Compiled by Jonathan Kennon Thompson Smith
Copyright, Jonathan K. T. Smith, 2003


(Page 76)

January 3, 1834

Page 4:


        It is our painful duty to record the departure of our beloved brother, George M. Anderson. He resigned his deathless spirit into the hands of his creator and his body to death, on the morning of the 7th dec. In this city [Richmond], in the full assurance of a blissful immortality, by the hope of the resurrection of the dead. Between two and three o'clock in the morning on Saturday, we were called up to visit the chamber where this minister and man of god met his fate. When we entered his room, we found him gasping for life and struggling in the arms of death. He raised his head and whispered, "i can't talk;" and panting a few seconds, with an audible voice said, "but all is well;" and with a stronger emphasis cried out, "glory to god!" And requested the company present to join in prayer. After praying with and for him, he requested us to "tell the preachers at conference I am gone to heaven ó come on!" One of the members of that body who was present asked him "if that was all he wished to tell the conference." He replied, "tell them to take care of my wife and child." He then desired a friend to preach his funeral sermon; " and, said he, "tell the people I am a sinner saved by grace and that grace is for all."
          Circumstances requiring us to leave him about daylight we were not privileged with witnessing the closing scene which took place about 9 o'clock but we were informed by those who did that he remained perfectly in his senses to the very last moment and when able to utter a single word, spake of his prospects of happiness with the utmost certainty. The last words which he was ever heard to speak, were, "farewell, farewell! I soon shall be walking the delightful plains of heaven." While we remained with him his mind seemed as if struggling as well as his body, to reach a distant shore and he would frequently exclaim, "When shall I get


(Page 77)

through, when will the struggle be over?" At one time, when nature seemed quite exhausted, he said, "death must be like going to sleep, as I feel so much easier."
        Mr. Anderson was born in Chesterfield county, Va. On the 20th day of august, 1799, of religious parents who were members of the Methodist E. Church and he was religiously educated and as he says himself, in a diary which we have before, he was thereby "prevented, though naturally volatile, from running into many of those views to which the rising generation are subject and was early brought to realise the secrets of converting grace." It seems that at the time of his early conviction and conversion, he was going to school with an elder brother who professed religion and that when he was convicted for sin, he had accompanied his religious brother to a meeting in the neighborhood where a revival of religion was going on for the purpose of making sport of his brother but whenever he saw the Christians appear happy, particularly his brother, he could not any longer withhold his tears or the expressions of his conviction for sin and solemnly promised to seek the pardon of his transgressions, immediately broke off from his wicked comrades, fervently praying and seeking for mercy, until God spoke peace to his soul, which he records as taking place where he went to make sport of his religious brother, on the 3d of August, 1813, about the fourteenth year of his age.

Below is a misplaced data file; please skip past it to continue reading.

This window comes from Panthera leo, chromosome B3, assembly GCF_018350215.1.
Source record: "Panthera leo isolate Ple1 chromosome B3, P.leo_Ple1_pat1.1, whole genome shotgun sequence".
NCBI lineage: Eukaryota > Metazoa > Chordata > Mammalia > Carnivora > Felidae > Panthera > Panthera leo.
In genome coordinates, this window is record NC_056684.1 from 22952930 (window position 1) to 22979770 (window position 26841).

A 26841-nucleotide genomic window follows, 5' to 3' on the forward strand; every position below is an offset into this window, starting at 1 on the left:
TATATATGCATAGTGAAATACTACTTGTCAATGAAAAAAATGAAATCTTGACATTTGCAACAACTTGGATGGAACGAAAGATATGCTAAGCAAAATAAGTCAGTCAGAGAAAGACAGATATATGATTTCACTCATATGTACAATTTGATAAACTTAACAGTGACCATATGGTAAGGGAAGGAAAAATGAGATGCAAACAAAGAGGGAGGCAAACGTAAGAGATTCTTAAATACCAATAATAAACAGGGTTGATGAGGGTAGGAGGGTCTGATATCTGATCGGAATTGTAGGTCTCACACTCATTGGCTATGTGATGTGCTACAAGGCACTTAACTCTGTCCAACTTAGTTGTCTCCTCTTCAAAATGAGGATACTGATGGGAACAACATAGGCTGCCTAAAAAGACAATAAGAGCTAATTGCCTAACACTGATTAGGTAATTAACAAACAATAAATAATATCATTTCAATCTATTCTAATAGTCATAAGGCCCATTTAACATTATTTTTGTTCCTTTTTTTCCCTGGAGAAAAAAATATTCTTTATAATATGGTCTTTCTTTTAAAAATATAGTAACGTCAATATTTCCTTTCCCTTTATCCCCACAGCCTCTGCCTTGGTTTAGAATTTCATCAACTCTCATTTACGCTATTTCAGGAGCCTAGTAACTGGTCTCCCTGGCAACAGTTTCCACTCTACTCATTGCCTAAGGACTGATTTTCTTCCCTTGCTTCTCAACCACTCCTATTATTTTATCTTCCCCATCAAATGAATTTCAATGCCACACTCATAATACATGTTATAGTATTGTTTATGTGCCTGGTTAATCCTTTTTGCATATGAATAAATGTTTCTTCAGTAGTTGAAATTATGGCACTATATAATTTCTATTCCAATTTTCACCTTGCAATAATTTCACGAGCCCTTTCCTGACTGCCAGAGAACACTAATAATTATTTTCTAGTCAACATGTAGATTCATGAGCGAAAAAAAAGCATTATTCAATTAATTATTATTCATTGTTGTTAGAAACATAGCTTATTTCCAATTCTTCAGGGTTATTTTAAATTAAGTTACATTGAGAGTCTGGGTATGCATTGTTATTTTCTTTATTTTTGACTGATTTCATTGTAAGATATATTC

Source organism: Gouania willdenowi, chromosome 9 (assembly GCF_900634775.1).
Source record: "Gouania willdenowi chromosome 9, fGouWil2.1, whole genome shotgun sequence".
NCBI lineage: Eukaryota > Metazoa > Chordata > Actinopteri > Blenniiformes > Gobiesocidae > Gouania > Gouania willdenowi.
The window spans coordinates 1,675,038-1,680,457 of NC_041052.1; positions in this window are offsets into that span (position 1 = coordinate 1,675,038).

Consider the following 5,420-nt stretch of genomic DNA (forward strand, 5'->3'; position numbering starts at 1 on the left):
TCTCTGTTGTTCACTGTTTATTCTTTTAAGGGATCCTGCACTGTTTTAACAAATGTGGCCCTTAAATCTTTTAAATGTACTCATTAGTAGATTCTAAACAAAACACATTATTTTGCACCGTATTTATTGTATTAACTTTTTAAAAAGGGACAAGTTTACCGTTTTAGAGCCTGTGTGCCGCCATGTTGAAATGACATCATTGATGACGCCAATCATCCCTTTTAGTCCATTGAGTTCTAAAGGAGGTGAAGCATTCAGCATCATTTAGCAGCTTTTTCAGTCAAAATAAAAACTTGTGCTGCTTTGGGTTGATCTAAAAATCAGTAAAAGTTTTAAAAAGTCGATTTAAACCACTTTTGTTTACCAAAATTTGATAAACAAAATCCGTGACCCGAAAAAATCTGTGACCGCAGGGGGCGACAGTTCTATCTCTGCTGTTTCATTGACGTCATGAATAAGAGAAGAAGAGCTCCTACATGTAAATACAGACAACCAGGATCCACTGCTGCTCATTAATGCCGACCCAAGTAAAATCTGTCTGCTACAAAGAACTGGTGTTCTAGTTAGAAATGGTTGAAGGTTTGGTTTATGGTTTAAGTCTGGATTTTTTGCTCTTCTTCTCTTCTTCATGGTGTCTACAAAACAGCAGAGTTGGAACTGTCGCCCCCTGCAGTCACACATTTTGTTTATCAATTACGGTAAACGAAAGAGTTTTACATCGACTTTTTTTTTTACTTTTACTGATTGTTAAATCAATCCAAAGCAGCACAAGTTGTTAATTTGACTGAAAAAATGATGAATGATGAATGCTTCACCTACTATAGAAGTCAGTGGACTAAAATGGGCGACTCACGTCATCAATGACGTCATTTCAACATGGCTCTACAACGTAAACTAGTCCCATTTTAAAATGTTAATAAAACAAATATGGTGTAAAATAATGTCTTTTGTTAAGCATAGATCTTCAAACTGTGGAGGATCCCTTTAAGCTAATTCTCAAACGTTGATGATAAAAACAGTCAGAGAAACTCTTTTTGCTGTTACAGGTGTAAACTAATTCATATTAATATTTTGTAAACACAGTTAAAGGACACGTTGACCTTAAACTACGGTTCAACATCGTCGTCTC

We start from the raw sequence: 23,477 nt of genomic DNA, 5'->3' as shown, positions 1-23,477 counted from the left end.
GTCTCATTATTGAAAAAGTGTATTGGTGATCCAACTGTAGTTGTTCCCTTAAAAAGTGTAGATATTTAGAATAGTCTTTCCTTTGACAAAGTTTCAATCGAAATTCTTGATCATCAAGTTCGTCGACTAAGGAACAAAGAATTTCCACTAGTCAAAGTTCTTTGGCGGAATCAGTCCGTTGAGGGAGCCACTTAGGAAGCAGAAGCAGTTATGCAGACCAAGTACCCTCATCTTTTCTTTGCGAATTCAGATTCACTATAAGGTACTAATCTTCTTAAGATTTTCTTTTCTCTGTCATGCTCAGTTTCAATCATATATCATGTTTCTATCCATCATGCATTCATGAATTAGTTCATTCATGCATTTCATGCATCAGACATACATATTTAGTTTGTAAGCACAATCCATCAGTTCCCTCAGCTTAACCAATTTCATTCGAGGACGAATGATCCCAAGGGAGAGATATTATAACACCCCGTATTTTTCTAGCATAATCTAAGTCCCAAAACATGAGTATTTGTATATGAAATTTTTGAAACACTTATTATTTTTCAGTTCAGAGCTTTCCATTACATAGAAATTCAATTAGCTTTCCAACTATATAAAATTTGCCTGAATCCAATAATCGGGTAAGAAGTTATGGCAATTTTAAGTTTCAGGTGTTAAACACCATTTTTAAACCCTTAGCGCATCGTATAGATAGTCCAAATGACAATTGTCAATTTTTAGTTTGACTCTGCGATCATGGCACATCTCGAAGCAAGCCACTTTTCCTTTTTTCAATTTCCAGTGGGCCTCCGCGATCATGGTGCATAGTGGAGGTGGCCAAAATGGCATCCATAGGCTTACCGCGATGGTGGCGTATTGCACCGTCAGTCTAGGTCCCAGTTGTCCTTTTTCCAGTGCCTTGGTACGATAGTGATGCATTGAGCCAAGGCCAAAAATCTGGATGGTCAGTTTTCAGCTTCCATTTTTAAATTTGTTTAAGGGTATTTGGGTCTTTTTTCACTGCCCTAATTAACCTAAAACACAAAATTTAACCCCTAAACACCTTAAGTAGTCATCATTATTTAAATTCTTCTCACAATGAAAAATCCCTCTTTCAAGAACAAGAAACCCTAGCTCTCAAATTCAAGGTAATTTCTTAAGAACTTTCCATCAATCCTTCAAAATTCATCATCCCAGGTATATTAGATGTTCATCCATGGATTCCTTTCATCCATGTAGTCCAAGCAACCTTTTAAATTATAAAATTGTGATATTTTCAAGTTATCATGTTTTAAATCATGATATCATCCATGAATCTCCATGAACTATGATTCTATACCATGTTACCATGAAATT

Soon after his conversion he was impressed with the duty of preaching the gospel and at the conference in 1818, at Norfolk, was received on trial and appointed to Bertie circuit. At this time he was but a little above 19 years of age, yet he conducted himself with that prudence, ministerial dignity and zeal, as to "let no man despise his youth." He records this year as a year of great peace to his soul and with strong hopes that his labor was "not in vain in the lord." In 1819 he was sent to the Bedford and Lynchburg circuit. In 1820 to the Williamsburg alone, where there were added to the church about 100 members. Here he had a severe attack of affliction in October which well nigh ended his days and which perhaps laid the foundation of his long and heavy afflictions. He mentions that in this affliction, god was with him so that he was enabled to rejoice in the prospect of death. In 1821 he was stationed in Petersburg where he had another severe attack of the bilious fever in which his, good Saviour visited him so that he was still enabled to rejoice in afflictions. In 1822 he was appointed to the Raleigh station where his health continued delicate, it being a year of great affliction in that city, in which many died. In 1823 he was stationed in Richmond. On the 9th of august in this year he visited a camp-meeting in the bounds of the Williamsburg circuit. At this meeting, on the 12th, he received the most powerful spiritual blessing he had ever enjoyed before. He says, "that day and place my soul never will forget." He returned to the city happier in god than he ever had been and records this period as one in which he believes he received the blessing of sanctification or a clean heart. In the autumn of this year he lost his brother, Peyton Anderson, the presiding elder of James River district whose death was the occasion of his removal to Petersburgh to take the place of the appointed successor his brother. On the 9th of November of this year he was married in Richmond to Miss Martha A. Roe. This step he appears to have taken with much prayer and with a particular view to his usefulness and success as an itinerant minister. In 1821 [1824] he was stationed in Norfolk and on the 6th of February 1825, preached his last sermon there on the eve of leaving for conference. He attended the conference at oxford, n. C., Which commenced on the 24th Feb. and adjourned the 24th March. He received his appointment this year for Greensville circuit and on the 10th of April commenced his labors with some pleasing prospects of success though in feeble health. On the 30th he preached and after returning from meeting was taken with a chill, succeeded by a severe fever which nearly terminated his earthly existence. In this affliction, he makes the following record, after being confined to his bed about four weeks.